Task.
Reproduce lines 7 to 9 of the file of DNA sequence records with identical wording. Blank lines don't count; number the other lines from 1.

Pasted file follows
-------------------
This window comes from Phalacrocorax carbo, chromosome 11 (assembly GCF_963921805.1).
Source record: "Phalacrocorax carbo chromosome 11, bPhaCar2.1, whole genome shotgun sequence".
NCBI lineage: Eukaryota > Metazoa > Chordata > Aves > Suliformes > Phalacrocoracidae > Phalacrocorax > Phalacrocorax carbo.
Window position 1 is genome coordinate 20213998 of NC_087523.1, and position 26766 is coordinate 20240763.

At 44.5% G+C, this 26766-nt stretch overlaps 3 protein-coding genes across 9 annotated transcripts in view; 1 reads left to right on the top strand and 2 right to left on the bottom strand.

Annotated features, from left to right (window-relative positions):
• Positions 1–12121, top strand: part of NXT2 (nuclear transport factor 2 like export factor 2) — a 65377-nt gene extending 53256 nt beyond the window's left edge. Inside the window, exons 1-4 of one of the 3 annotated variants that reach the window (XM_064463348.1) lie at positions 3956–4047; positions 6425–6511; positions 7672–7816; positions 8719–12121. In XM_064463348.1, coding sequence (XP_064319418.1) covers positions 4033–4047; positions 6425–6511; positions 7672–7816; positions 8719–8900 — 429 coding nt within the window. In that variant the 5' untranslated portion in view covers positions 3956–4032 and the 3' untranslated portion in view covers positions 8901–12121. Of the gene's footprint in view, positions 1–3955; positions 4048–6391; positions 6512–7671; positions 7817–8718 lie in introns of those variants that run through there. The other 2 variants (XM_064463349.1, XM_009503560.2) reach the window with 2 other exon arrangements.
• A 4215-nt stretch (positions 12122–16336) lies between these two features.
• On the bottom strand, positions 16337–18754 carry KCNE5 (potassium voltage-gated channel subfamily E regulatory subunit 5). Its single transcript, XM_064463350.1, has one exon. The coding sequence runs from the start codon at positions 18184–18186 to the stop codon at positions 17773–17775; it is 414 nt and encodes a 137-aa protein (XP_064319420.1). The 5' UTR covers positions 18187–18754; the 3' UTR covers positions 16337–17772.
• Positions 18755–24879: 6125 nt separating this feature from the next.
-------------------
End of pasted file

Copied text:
• Positions 1–12121, top strand: part of NXT2 (nuclear transport factor 2 like export factor 2) — a 65377-nt gene extending 53256 nt beyond the window's left edge. Inside the window, exons 1-4 of one of the 3 annotated variants that reach the window (XM_064463348.1) lie at positions 3956–4047; positions 6425–6511; positions 7672–7816; positions 8719–12121. In XM_064463348.1, coding sequence (XP_064319418.1) covers positions 4033–4047; positions 6425–6511; positions 7672–7816; positions 8719–8900 — 429 coding nt within the window. In that variant the 5' untranslated portion in view covers positions 3956–4032 and the 3' untranslated portion in view covers positions 8901–12121. Of the gene's footprint in view, positions 1–3955; positions 4048–6391; positions 6512–7671; positions 7817–8718 lie in introns of those variants that run through there. The other 2 variants (XM_064463349.1, XM_009503560.2) reach the window with 2 other exon arrangements.
• A 4215-nt stretch (positions 12122–16336) lies between these two features.
• On the bottom strand, positions 16337–18754 carry KCNE5 (potassium voltage-gated channel subfamily E regulatory subunit 5). Its single transcript, XM_064463350.1, has one exon. The coding sequence runs from the start codon at positions 18184–18186 to the stop codon at positions 17773–17775; it is 414 nt and encodes a 137-aa protein (XP_064319420.1). The 5' UTR covers positions 18187–18754; the 3' UTR covers positions 16337–17772.